Donald B. Lindsley, 30MA, 32PhD, an internationally renowned scientist in brain and behavior research, pioneered the use of electromyography and electroencephalography for research into the mechanisms of learning, perception, emotion, and sleep-wakefulness in the U.S.
Dr. Lindsley is presently professor emeritus in the psychology and physiology departments of the University of California, Los Angeles, and a member of the Brain Research Institute there. Since receiving his doctorate from Iowa, he has held positions at the University of Illinois, Harvard Medical School, Western Reserve Medical School, Brown University, and Northwestern University.
He began his work at UCLA in 1951 and has directed 50 doctoral theses while accommodating in his laboratories more than 70 distinguished visiting scientists, many of them from foreign countries. Dr. Lindsley's studies have had a major impact on the fields of neurology, psychiatry, and psychology.
Throughout much of his career, he has been active in services to government and military agencies. During World War II, he directed a project concerned with radar operator training activities wherever radar was in us at US military installations. For his wartime efforts, he received the Presidential Certificate of Merit signed by President Truman.
After the war, the Office of Naval Research and the National Research Council asked Dr. Lindsley to head a group that researched and wrote the book Human Factors in Undersea Warfare. He was elected to the National Academy of Sciences in 1952, and, as a member of their Space Science Board, he chaired a committee that prepared a monograph for NASA entitled Human Factors in Long-Duration Spaceflights. It looked into human problems that might arise during the execution of lengthy fly-by missions to major planets.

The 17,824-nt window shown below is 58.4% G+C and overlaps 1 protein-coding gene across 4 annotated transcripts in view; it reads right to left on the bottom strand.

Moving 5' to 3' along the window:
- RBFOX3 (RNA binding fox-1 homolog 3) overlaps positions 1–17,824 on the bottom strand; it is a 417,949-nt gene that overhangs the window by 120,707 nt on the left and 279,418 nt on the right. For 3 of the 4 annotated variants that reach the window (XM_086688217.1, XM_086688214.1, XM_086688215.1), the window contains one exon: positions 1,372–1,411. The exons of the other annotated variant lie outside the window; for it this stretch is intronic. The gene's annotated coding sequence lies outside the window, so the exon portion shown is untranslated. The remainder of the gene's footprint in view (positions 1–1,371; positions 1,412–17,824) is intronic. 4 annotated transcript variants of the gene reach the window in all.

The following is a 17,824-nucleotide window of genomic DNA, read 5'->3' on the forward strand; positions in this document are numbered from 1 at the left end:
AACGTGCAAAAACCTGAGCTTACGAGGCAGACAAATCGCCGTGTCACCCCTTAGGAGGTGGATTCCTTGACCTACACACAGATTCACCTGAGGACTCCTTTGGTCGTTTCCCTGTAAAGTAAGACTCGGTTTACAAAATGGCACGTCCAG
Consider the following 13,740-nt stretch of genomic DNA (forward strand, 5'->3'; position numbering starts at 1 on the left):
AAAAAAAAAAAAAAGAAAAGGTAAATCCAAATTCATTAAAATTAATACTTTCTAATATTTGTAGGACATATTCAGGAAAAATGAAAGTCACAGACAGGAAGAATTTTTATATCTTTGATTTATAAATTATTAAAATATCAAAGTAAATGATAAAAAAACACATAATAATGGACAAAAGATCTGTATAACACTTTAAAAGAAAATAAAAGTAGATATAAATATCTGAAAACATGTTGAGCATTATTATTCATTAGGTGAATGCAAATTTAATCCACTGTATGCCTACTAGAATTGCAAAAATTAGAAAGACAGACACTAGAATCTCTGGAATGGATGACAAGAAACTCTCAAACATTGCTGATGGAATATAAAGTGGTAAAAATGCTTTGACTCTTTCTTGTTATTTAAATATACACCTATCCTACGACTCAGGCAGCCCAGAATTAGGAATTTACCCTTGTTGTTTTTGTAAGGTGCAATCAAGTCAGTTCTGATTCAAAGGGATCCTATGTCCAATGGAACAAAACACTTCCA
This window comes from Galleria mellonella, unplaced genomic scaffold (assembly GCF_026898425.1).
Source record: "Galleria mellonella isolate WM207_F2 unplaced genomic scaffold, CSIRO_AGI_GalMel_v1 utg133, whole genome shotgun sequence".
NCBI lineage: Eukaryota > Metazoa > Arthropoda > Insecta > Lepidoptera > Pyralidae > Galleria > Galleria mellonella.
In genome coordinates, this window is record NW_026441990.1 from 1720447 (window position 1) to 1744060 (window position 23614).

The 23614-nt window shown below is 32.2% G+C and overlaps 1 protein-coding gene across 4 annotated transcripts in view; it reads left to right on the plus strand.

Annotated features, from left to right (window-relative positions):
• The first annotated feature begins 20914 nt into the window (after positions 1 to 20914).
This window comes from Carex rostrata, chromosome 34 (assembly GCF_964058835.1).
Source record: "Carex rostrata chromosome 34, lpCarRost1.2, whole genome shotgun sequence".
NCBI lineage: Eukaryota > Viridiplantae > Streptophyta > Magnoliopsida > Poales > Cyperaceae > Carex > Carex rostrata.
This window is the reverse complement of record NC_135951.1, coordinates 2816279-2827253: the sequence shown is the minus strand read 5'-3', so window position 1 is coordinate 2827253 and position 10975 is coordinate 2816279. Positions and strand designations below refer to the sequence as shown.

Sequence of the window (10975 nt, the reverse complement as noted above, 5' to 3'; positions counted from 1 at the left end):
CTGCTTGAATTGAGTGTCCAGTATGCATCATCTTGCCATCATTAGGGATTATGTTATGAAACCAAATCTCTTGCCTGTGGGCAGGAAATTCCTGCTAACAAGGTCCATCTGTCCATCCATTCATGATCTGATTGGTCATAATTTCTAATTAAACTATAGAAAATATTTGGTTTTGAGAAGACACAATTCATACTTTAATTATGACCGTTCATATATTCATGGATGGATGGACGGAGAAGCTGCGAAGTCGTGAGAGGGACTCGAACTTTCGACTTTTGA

Dr. Lindsley has served a combined total of more than 20 years on various study sections and panels for government agencies such as the National Science Foundation, the National Institutes of Health, and NASA. A well-published member of several scientific journals' editorial boards, including Science, Dr. Lindsley has been a frequently invited participant and guest lecturer at various international symposia. He was asked to give the prestigious William James Lectures at Harvard in 1958 and was awarded a 1959 Guggenheim Fellowship for visits and lectures at brain research institutes throughout Western Europe, the USSR, Scandinavia, Poland, and Czechoslovakia.
In 1967, he joined a group of American and Brazilian scientists aboard the research vessel ALPHA HELIX on an expedition 1,200 miles up the Amazon River. The purpose of the expedition was to study the brain and behavior of various animals, including the boa constrictor, electric eel, and armadillo. Concentrating his research on the habits of the sloth, Dr. Lindsley tried to determine why the animal moves so slowly and how it copes in the jungle environment.
Dr. Lindsley was elected to the American Academy of Arts and Sciences in 1963 and to the Finnish Academy of Science and Letters in 1987. He holds honorary doctorates from Trinity College and from Wittenberg, Guttenberg, Loyola, and Brown universities. His many professional honors include distinguished scientific contribution awards from the American Psychological Association in 1959 and from the Society for Psychophysiological Research in 1984. And in recognition of his contributions to medicine, he was named Fellow of the UCLA School of Medicine in 1986. In 1987, the University of Iowa Department of Psychology honored Dr. Lindsley with its 1987 Distinguished Graduate Award.